Sen. Barack Obama welcomed his competitors -- Sen. Hillary Rodham Clinton and former Sen. John Edwards -- to the podium at the statehouse in Columbia, applauding their "excellent leadership" and noting that "unity is the great need of this hour." For her part, Clinton called Obama "an extraordinary young African American man who has so much to contribute."
An earlier version of this article said that Democrats living outside the United States would, for the first time, be able to vote online in the Feb. 5 Super Tuesday contests in 22 states. To clarify, Democrats living outside the U.S. can vote in person at voting centers in more than 30 countries or by mail, fax or Internet between Feb. 5 and Feb. 12, and their votes will determine 14 of the 22 members in the Democrats Abroad's delegation to the Democratic National Convention. For more information, visit www.democratsabroad.org.
In a similar vein, former President Bill Clinton, upbraided by some in his party for unkind cuts, went on NBC's "Today Show" to offer praise for Obama, his wife's chief rival, calling him "a great speaker, a smart man, someone who loves our country." But the former president, who has also called Obama's claim to have opposed the war in Iraq early "a fairy tale," said both he and his wife expect a strong battle.
"This is going to be an election in which we are coming together through debate and disagreement and discord and even, you know, sharp elbows in Nevada, " he said in describing his wife's views.
Obama alluded to the tensions in his remarks at the King rally on the steps of the state Capitol. "Every day our politics fuels and exploits divisions across races and region, across gender and party," he said. "It's played out on television, it's sensationalized in the media, and it's crept into the presidential campaign in a way that serves to obscure the issues."
Republicans also went in for their share of jabs today. Sen. John McCain of Arizona responded to comments by actor Chuck Norris, who is stumping for former Arkansas Gov. Mike Huckabee. Norris, 67, said over the weekend that McCain, at 71, is too old to be president and that electing him would risk handing the White House to his vice president.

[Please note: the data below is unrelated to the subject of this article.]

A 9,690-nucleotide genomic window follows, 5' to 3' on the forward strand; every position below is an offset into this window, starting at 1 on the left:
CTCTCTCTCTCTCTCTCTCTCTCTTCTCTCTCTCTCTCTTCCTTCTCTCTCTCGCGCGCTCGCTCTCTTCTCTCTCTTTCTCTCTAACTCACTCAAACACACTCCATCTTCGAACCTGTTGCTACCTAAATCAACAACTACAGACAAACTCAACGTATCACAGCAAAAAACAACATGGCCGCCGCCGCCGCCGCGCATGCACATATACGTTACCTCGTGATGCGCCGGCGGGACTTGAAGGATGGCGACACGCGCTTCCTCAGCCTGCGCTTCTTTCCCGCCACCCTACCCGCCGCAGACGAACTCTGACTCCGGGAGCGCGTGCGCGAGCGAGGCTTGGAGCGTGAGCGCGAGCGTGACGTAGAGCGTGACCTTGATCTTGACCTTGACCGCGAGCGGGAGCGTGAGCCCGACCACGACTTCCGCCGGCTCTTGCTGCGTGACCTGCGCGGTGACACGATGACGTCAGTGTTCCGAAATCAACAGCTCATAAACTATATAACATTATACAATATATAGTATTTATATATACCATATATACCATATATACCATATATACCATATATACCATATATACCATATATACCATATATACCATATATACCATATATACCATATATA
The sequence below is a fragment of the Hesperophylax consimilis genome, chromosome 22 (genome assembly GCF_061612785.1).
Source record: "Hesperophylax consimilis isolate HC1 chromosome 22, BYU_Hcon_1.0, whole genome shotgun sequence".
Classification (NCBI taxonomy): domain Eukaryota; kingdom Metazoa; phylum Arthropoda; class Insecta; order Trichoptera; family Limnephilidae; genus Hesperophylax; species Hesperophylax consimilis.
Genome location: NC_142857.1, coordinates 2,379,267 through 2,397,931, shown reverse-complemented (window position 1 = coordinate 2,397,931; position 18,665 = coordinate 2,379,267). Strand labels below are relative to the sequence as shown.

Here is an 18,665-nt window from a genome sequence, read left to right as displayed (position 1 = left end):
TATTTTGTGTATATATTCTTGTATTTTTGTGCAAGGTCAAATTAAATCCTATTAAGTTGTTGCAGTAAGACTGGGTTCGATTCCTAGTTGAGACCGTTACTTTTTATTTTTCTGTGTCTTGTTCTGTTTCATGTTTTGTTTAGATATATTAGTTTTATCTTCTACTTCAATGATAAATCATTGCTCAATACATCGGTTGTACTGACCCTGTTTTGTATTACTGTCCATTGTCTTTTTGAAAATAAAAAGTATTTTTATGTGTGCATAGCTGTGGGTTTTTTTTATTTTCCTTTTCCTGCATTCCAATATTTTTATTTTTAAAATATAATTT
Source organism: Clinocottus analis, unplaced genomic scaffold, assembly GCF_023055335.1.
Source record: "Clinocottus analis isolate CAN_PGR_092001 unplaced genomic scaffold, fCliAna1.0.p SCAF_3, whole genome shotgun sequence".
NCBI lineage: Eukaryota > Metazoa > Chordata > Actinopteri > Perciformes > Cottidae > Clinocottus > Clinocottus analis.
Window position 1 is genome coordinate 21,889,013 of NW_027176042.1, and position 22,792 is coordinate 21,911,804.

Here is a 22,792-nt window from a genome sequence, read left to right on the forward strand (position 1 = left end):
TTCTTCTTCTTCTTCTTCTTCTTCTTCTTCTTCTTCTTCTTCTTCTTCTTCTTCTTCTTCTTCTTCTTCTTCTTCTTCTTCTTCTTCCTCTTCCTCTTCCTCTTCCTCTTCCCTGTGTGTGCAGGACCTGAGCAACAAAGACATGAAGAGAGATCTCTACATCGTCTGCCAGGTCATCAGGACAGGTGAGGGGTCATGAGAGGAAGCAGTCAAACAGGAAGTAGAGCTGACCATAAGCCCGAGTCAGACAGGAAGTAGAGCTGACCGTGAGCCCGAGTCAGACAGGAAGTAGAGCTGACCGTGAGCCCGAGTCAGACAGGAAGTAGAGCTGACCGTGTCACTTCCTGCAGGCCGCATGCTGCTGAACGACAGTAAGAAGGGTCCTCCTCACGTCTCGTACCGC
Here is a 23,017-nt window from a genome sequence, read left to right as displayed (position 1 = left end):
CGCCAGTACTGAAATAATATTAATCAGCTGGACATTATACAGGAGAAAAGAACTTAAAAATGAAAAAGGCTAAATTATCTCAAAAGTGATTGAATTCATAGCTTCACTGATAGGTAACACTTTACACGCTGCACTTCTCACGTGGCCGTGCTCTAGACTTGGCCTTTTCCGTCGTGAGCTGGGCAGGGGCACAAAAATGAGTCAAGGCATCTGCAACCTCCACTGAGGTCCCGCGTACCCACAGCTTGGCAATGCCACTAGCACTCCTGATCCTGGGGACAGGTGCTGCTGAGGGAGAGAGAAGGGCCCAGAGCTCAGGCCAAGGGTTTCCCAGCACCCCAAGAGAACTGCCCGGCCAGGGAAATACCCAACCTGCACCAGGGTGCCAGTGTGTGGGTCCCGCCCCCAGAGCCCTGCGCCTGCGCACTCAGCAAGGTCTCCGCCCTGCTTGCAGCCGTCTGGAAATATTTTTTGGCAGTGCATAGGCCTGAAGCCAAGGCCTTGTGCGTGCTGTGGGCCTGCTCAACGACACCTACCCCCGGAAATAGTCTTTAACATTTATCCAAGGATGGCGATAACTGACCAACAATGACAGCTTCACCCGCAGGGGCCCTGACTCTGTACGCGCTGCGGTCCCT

At a stop in South Florida today, McCain was asked about Norris' criticism and replied, "I'm afraid I may have to send my 95-year-old mother over and wash Chuck's mouth out with soap."
Fresh from his victory Saturday in South Carolina, McCain was mobbed by Floridians at his first stop, the Versailles Restaurant in Miami, where he tossed back a cortadito, a Cuban espresso drink, at the counter. Cindy and John McCain had difficulty making their way through the crowd; older men repeatedly grabbed McCain's face in their hands to embrace him.
"We come into Florida with some wind in our back and recognize that we've got some hard campaigning in the next eight days or so," he said. "I'm confident that we can win here in this important state that represents so much of America, and our base begins here in Miami with the Cuban American community."
Democrats are preparing for a debate tonight in Myrtle Beach, S.C., co-sponsored by CNN and the Congressional Black Caucus Institute. With African Americans representing about half the Democratic electorate in South Carolina, the debate is expected to focus on issues of concern to the black community.
Republicans, meanwhile, descended on Florida, which holds its primary Jan. 29. Former Mayor Rudolph W. Giuliani has staked his presidential campaign on a win there and has been campaigning in the state for months, with the field virtually to himself. Today he had company, with former Massachusetts Gov. Mitt Romney pledging to dedicate most of the next 10 days to the Sunshine State and McCain reopening offices in Florida he was forced to close last fall during his campaign's fiscal crisis.
Also today, expatriates living abroad started voting in their states' primaries from afar. Democrats living outside the U.S. can vote in person at voting centers in more than 30 countries or by mail, fax or -- for the first time -- the Internet between Feb. 5 and Feb. 12, and their votes will determine 14 of the 22 members in the Democrats Abroad's delegation to the Democratic National Convention. More information about voting from abroad is available at www.democratsabroad.org, www.republicansabroad.org and www.overseasvotefoundation.org.